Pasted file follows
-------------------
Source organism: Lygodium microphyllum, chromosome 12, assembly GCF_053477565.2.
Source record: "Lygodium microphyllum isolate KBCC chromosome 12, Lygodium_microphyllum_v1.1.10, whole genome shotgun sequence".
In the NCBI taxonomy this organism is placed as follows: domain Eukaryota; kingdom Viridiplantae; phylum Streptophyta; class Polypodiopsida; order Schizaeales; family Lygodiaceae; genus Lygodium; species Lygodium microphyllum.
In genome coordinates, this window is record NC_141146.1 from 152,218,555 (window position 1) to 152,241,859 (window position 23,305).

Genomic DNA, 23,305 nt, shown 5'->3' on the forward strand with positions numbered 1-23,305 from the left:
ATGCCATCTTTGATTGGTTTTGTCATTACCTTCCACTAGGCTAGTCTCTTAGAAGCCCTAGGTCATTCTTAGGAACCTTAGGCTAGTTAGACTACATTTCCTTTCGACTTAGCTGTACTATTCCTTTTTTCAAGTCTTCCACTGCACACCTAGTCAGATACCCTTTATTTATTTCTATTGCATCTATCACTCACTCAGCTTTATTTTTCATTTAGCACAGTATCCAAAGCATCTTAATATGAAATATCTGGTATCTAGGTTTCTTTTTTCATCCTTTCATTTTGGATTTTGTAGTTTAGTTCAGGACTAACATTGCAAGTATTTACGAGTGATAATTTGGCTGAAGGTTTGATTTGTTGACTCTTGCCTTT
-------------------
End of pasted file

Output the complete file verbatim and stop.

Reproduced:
Source organism: Lygodium microphyllum, chromosome 12, assembly GCF_053477565.2.
Source record: "Lygodium microphyllum isolate KBCC chromosome 12, Lygodium_microphyllum_v1.1.10, whole genome shotgun sequence".
In the NCBI taxonomy this organism is placed as follows: domain Eukaryota; kingdom Viridiplantae; phylum Streptophyta; class Polypodiopsida; order Schizaeales; family Lygodiaceae; genus Lygodium; species Lygodium microphyllum.
In genome coordinates, this window is record NC_141146.1 from 152,218,555 (window position 1) to 152,241,859 (window position 23,305).

Genomic DNA, 23,305 nt, shown 5'->3' on the forward strand with positions numbered 1-23,305 from the left:
ATGCCATCTTTGATTGGTTTTGTCATTACCTTCCACTAGGCTAGTCTCTTAGAAGCCCTAGGTCATTCTTAGGAACCTTAGGCTAGTTAGACTACATTTCCTTTCGACTTAGCTGTACTATTCCTTTTTTCAAGTCTTCCACTGCACACCTAGTCAGATACCCTTTATTTATTTCTATTGCATCTATCACTCACTCAGCTTTATTTTTCATTTAGCACAGTATCCAAAGCATCTTAATATGAAATATCTGGTATCTAGGTTTCTTTTTTCATCCTTTCATTTTGGATTTTGTAGTTTAGTTCAGGACTAACATTGCAAGTATTTACGAGTGATAATTTGGCTGAAGGTTTGATTTGTTGACTCTTGCCTTT